Bitlockering a server

On May 9, 2014, in Security, by

Balancing paranoia with manageability.

Adding bitlocker to a server and so far I’m comfy with this:

1  Do not bitlocker the C boot drive.  I want the drive to be able to automatically reboot.

2.  Bitlockered the data drives.  One can also add a script or task to mount the bitlockered drives.  (script info from


for the value of -recoverypassword  you enter in the recovery number that you saved to a usb flash drive or printed out.

So here’s how I set this up on a Gen7 microserver, the same TPM chip works for the Gen8.

(on and as an aside, installing 2012R2 on a Gen7, DISABLE the network card in the bios, install the OS, get the bios update on there, reboot the machine, install the nic driver.  If you do not disable the network card the machine gets stuck on finding devices)

So you buy your TPM card.  Cheapest price is more expensive.

Install the card in the slot right at the very very front of the box


That open slot right in front of the tray handle is your TPM chip location.

See it a bit better?

Put it in the slot, then put in that funky plastic thing that makes the TPM more stable.  Once you install this, consider it ‘used forever’ and never move it from this server.  You can’t play then move it to another server.

Go into the bios, enter advanced and enable the TPM security stuff

change disabled to enabled

Reboot the box

On a server you go into server manager and roles and enable the bitlocker role.

Here’s the next trick, once you reboot you expect that when you go into control panel, security that the bitlocker gui will be there.  Oh no, it’s not.

You need to either stick in a previously bitlockered thumb drive for the bitlocker gui to show up – or you right mouse click a data drive and you get the option to now encrypt the drive.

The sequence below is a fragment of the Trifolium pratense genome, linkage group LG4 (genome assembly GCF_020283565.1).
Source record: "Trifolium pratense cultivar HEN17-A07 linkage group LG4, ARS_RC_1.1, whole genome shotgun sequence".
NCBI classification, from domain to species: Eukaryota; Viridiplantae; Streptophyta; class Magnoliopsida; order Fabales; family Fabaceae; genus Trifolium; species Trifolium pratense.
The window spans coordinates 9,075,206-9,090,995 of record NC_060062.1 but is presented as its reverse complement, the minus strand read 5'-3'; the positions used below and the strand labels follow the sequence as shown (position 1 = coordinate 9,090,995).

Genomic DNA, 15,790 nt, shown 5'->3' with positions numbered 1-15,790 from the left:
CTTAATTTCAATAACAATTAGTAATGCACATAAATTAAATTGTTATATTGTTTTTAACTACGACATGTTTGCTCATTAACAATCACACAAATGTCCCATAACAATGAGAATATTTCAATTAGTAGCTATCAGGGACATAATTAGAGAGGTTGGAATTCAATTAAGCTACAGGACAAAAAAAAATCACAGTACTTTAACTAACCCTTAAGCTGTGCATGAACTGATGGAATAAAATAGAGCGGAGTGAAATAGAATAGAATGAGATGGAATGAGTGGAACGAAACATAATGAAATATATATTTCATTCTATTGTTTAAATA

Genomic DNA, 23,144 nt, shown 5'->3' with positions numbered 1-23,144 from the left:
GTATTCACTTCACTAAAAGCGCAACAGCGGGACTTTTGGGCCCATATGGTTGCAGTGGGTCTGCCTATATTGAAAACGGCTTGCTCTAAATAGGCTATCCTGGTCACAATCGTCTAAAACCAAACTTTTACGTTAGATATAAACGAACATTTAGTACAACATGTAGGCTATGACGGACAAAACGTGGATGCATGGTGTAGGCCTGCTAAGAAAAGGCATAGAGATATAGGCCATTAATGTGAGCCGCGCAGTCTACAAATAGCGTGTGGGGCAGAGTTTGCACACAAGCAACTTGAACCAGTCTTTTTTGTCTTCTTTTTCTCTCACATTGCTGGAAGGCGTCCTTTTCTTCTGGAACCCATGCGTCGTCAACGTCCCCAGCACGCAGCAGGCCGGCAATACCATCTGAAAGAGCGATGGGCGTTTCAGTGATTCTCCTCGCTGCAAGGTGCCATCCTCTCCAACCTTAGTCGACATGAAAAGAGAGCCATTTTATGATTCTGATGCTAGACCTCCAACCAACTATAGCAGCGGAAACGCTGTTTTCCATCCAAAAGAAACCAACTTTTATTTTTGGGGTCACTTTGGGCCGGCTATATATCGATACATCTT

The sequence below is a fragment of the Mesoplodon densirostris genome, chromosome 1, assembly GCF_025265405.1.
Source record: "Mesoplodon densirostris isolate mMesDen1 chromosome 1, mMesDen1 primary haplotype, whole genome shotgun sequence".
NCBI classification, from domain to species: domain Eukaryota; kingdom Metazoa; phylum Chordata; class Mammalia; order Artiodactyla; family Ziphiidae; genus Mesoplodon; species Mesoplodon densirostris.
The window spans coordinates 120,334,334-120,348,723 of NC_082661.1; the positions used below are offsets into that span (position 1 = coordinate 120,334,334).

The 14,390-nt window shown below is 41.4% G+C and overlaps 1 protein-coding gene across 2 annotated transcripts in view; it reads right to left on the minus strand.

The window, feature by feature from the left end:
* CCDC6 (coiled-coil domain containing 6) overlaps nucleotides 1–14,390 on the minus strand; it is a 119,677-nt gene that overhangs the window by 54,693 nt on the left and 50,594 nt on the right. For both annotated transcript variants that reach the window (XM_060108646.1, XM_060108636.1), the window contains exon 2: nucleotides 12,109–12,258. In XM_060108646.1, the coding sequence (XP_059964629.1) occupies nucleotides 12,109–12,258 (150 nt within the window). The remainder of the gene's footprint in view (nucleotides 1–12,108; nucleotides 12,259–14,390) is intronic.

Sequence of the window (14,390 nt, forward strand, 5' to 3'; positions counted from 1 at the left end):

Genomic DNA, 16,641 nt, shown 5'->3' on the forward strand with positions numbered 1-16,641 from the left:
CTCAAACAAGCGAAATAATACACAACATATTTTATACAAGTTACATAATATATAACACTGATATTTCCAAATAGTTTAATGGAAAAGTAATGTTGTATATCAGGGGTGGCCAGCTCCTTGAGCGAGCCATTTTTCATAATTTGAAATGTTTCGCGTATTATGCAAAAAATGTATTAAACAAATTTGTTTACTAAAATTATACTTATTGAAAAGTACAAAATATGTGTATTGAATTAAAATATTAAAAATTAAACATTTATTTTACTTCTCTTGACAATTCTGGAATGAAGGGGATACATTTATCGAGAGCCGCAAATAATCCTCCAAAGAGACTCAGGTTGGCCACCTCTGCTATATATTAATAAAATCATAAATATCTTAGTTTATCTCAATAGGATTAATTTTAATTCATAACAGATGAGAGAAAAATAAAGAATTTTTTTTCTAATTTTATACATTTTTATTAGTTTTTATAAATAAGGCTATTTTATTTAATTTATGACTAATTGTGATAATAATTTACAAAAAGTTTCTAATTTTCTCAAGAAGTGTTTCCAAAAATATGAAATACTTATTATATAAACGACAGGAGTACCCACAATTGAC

But bottom line that info here:

at step three is wrong for Servers.  There is no gui like that until you encrypt your first thing.  Then you get that gui.


Once you encrypt your first drive, then you get the manage section

Make sure you save the encryption key. 

And finally decide how you want to manage this.  Manually mounting each drive?  Balancing the need of use by setting up a script or a task to auto mount the drives?

Bottom line you have to find the right balance.


14 Responses to Bitlockering a server

  1. Indy says:

    And hope that if/when a motherboard replacement ever occurs on that server you remember to bring the TPM key with you for the replacement install. Or that some update to HP doesn’t bork the TPM install. And that your Key is actually stored safely. In multiple locations, and those are guarded well.

  2. bradley says:

    And a backup so one can reload.

  3. Yes, BitLocker the C: drive. Absolutely. But then enable Network Unlock. This will allow the server to be rebooted remotely, while still preserving full encryption across the entire server. Not protecting the C: drive is just wrong.

  4. bradley says:

    Like I have server licenses lying around? I’m not comfy with bitlockering the c

  5. Indy says:

    If you aren’t comfy bitlockering the system partition, then explain how you are comfortable encrypting the partition holding the actual data? You trust it either completely (install), or not at all(do not install).

    You can get around TPM/Bitlocker by putting a chip in-between TPM and the motherboard. The chip passes through the data that the TPM checks to verify the system is AOK, while a bootloader is installed that actually changes the system into an insecure state. This is high-level stuff, not likely to be used on Susan’s Small Business setup.

    TPM/Bitlocker is another layer of annoyance that is likely to stop the most trivial of attacks. And for that it should be honored. But it also shouldn’t be relied on as an absolute end-all solution to the issue of physical access = machine **can** be compromised.

    If you have the budget to support a Bitlocker support setup on one single partition, you have the budget for a virtual setup or separate server license. Period.
    Also be VERY careful with how that system can be powered off. And make sure you include characters from nonsensical areas of ANSI if possible.

  6. bradley says:

    This is client PDFs. It’s not on a system that can handle hyperV (not enough ram), I really don’t need a virtual setup here, nor do I want one. It’s plain file storage. I’m comfy with the data drives because I back it up in all sorts of other ways that are also encrypted but in a different encryption.